By Earl Hendry
In the recent columns about the founding of our community, in the high mountains and river valleys of what was to become East Tennessee, we have followed the writings of Theodore Roosevelt from his masterpiece The Winning of The West, which is concluded here, as he explains the workings of their free and democratic institution, The Watauga Association:
“They heard and adjudicated all cases of difference between the settlers themselves; and took measures for the common safety. In fact the dwellers, in this little outlying frontier commonwealth, exercised the rights of full statehood for a number of years; establishing in true American style a purely democratic government with representative institutions…
“The court or committee held their sessions at stated and regular times… They saw to the recording of deeds and wills, settled all questions of debt, issued marriage licenses and carried on a most vigorous warfare against lawbreakers, especially horse-thieves… [One record shows that a horse-thief was arrested on Monday, tried on Wednesday, and hung on Friday of the same week.] For six years their government continued in full vigor; then, in February 1778, North Carolina having organized Washington County, which included all of what is now Tennessee, the governor of that State appointed justices of the peace and militia officers for the new county, and the old system came to an end.
“For several years after they made a lease with the Cherokees the men of the Watauga were not troubled by their Indian neighbors. They had to fear nothing more than a drought, a freshet, a forest fire, or an unusually deep snowfall if hunting on the mountains in mid-winter. They lived in peace, hunting and farming, marrying, giving in marriage and rearing many healthy children. By degrees they wrought out of the stubborn wilderness comfortable homes, filled with plenty. The stumps were drawn out of the clearings, and other grains were sown besides corn.
“Beef, pork and mutton were sometimes placed on the table, besides the more common venison, bear meat and wild turkey. The women wove good clothing, the men procured good food, the log cabins, if homely and rough, yet gave ample warmth and shelter. The families throve, and life was happy, even though varied with toil, danger and hardship. Books were few, and it was some years before the first church — Presbyterian, of course — was started in the region. The backwoods Presbyterians [were largely Scots and Scots-Irish] managed their church affairs much as they did their civil government: each congregation appointed a committee to choose ground, to build a meeting-house, to collect the minister’s salary, and to pay all charges, by taxing the members proportionately for the same, the committee being required to turn in a full account, and receive instructions, at a general session or meeting held twice every year.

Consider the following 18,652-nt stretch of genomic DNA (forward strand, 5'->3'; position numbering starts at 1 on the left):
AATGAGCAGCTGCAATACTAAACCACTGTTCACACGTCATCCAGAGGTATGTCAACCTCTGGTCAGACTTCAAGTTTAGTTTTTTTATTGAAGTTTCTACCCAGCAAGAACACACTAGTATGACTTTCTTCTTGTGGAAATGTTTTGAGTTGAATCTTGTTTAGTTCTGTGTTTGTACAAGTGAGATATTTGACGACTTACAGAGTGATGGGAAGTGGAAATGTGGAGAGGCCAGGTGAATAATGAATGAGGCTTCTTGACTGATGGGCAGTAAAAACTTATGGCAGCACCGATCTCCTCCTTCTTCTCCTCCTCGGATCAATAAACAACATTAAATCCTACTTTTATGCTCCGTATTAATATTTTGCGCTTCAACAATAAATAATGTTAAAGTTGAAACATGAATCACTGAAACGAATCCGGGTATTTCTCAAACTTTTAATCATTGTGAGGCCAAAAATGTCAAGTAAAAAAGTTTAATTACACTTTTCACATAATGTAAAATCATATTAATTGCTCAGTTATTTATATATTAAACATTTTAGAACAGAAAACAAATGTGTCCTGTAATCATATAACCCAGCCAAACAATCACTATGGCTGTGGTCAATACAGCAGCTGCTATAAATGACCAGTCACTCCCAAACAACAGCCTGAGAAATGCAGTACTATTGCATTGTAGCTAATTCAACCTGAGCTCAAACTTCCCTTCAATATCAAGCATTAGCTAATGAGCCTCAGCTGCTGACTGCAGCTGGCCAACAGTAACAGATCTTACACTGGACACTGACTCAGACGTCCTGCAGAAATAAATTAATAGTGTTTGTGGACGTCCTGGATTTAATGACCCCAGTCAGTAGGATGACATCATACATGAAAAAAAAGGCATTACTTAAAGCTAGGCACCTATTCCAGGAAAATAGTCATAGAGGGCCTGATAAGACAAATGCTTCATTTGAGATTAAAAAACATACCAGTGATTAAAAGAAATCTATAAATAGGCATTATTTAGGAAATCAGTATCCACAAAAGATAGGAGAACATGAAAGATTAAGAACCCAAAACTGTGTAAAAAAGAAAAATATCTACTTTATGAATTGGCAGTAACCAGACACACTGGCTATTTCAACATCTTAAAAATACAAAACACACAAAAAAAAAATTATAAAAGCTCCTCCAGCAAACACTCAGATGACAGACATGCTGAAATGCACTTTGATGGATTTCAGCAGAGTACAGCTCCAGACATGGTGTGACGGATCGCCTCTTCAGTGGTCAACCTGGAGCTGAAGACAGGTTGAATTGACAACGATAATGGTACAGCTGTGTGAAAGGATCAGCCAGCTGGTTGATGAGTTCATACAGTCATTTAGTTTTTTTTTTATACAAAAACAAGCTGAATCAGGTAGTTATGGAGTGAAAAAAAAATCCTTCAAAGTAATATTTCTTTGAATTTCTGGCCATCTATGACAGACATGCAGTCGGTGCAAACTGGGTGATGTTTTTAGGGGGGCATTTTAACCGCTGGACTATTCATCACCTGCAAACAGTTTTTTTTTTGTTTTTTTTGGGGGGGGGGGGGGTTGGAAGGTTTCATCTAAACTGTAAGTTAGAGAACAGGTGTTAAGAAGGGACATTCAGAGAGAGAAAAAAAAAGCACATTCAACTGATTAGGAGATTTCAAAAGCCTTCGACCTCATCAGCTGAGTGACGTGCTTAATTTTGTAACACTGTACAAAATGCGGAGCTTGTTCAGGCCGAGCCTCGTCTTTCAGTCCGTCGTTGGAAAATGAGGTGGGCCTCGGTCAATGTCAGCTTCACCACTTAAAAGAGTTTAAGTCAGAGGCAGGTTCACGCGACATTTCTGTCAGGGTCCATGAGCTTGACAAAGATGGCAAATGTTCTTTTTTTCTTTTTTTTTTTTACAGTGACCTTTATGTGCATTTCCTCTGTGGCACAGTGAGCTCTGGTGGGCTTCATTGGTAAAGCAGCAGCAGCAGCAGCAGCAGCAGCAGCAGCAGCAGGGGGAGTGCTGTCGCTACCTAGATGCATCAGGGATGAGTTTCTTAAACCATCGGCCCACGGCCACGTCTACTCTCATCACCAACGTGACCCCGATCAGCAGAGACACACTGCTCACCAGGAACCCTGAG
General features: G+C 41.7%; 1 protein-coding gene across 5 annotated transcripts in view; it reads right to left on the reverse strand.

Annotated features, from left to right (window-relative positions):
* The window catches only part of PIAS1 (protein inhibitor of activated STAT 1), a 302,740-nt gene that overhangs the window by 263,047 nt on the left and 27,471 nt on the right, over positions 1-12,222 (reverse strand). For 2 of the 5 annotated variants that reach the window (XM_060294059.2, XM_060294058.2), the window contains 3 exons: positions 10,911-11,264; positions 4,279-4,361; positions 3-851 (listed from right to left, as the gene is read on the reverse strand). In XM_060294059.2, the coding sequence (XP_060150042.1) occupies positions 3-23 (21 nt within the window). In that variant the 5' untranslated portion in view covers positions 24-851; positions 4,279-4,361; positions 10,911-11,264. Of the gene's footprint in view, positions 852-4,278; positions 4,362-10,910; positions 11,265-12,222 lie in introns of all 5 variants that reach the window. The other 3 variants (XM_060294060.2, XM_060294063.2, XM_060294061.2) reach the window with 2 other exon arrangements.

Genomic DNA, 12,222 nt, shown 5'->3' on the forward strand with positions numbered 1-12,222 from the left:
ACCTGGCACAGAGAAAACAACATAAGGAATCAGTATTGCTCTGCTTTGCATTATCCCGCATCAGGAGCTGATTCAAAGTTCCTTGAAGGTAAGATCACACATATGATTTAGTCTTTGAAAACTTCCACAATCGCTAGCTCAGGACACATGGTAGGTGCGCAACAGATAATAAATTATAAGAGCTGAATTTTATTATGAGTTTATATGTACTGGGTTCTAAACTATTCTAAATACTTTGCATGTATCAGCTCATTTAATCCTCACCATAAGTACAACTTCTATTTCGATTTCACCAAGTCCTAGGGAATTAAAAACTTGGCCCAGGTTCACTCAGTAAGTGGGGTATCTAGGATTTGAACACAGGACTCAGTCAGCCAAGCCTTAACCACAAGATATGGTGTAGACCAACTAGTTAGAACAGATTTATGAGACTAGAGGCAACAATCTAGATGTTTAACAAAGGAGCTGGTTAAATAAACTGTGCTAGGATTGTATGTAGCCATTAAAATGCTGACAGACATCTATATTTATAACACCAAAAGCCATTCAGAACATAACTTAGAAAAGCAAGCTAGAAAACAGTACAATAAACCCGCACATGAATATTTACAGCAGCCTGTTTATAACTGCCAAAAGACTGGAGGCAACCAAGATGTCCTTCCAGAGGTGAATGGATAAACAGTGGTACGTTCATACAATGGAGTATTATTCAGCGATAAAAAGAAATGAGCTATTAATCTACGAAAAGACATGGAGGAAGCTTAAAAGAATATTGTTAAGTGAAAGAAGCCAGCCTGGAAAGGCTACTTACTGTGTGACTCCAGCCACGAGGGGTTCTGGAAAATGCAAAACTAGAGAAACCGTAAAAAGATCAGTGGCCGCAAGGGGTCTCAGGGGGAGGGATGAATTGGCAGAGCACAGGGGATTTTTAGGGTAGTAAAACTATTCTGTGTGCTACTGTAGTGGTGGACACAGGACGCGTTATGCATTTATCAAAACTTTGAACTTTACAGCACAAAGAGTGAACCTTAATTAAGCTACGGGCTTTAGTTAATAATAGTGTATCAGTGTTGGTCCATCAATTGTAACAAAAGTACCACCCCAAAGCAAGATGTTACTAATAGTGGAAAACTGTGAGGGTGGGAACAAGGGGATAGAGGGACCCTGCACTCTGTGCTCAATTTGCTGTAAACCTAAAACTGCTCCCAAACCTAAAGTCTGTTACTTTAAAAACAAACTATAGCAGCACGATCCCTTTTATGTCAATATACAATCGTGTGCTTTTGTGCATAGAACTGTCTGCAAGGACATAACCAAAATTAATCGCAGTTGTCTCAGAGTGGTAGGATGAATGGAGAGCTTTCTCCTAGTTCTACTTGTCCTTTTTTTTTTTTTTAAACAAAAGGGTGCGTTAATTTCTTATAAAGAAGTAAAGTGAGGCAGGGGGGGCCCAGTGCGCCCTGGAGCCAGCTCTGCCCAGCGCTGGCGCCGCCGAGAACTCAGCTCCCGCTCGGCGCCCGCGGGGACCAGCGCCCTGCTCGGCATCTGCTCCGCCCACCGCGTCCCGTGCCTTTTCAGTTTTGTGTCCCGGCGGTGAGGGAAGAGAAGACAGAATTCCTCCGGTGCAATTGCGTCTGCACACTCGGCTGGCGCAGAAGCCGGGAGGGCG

“Thus the Watauga folk were the first Americans who, as a separate body, moved into the wilderness to hew out dwellings for themselves and their children, trusting only to their own shrewd heads, stout hearts and strong arms, unhelped and unhampered by the power nominally their sovereign. They built up a commonwealth which had many successors; they showed that the frontiersmen could do their work unassisted; for they not only proved that they were made of stuff stern enough to hold its own against outside pressure of any sort, but they also made it evident that having won the land they were competent to govern both it and themselves… The truth is, that in starting a new nation in a new country, as we have done, while there are exceptional chances to be taken advantage of, there are also exceptional dangers and difficulties to be overcome.”
“None but heroes can succeed wholly in the work. It is a good thing for us at times to compare what we have done with what we could have done, had we been better and wiser; it may make us try in the future to raise our abilities to the level of our opportunities… The Watauga settlers outlined in advance the nation’s work. They tamed the rugged and shaggy wilderness, they bid defiance to outside foes, and they successfully solved the difficult problem of self-government.”
Thus, we see that our founding fathers had established an entirely new form of government here in the mountain fastness on the frontier. Democratic rule does not seem unusual to us today, but in that time and place it was totally revolutionary — such a “dangerous example” (as royal governor Lord Dunmore had characterized it) had never been done before. Our forefathers were truly the “first men of American birth to establish a free and independent community on this continent.” We were the first Americans to revolt against British rule, as the national Declaration of Independence did not take place until July 4, 1776 — more than four years later!